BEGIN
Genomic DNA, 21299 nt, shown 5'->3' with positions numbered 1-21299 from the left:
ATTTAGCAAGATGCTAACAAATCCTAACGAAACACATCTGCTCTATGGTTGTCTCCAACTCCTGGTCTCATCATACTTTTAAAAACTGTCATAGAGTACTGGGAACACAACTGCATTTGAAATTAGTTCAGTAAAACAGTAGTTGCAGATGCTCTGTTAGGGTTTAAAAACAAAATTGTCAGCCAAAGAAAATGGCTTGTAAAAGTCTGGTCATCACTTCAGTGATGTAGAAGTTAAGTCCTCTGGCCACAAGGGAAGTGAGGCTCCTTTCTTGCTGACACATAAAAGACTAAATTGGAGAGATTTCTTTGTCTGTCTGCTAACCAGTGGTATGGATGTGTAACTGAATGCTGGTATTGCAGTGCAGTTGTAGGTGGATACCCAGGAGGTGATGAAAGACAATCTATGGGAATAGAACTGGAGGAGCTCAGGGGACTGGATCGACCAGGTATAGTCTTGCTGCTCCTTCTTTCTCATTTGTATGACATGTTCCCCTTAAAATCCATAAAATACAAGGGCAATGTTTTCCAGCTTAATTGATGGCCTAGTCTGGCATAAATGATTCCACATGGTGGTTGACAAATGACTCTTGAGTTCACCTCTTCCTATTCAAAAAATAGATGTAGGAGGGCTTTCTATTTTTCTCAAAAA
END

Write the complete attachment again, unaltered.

Genomic DNA, 21299 nt, shown 5'->3' with positions numbered 1-21299 from the left:
ATTTAGCAAGATGCTAACAAATCCTAACGAAACACATCTGCTCTATGGTTGTCTCCAACTCCTGGTCTCATCATACTTTTAAAAACTGTCATAGAGTACTGGGAACACAACTGCATTTGAAATTAGTTCAGTAAAACAGTAGTTGCAGATGCTCTGTTAGGGTTTAAAAACAAAATTGTCAGCCAAAGAAAATGGCTTGTAAAAGTCTGGTCATCACTTCAGTGATGTAGAAGTTAAGTCCTCTGGCCACAAGGGAAGTGAGGCTCCTTTCTTGCTGACACATAAAAGACTAAATTGGAGAGATTTCTTTGTCTGTCTGCTAACCAGTGGTATGGATGTGTAACTGAATGCTGGTATTGCAGTGCAGTTGTAGGTGGATACCCAGGAGGTGATGAAAGACAATCTATGGGAATAGAACTGGAGGAGCTCAGGGGACTGGATCGACCAGGTATAGTCTTGCTGCTCCTTCTTTCTCATTTGTATGACATGTTCCCCTTAAAATCCATAAAATACAAGGGCAATGTTTTCCAGCTTAATTGATGGCCTAGTCTGGCATAAATGATTCCACATGGTGGTTGACAAATGACTCTTGAGTTCACCTCTTCCTATTCAAAAAATAGATGTAGGAGGGCTTTCTATTTTTCTCAAAAA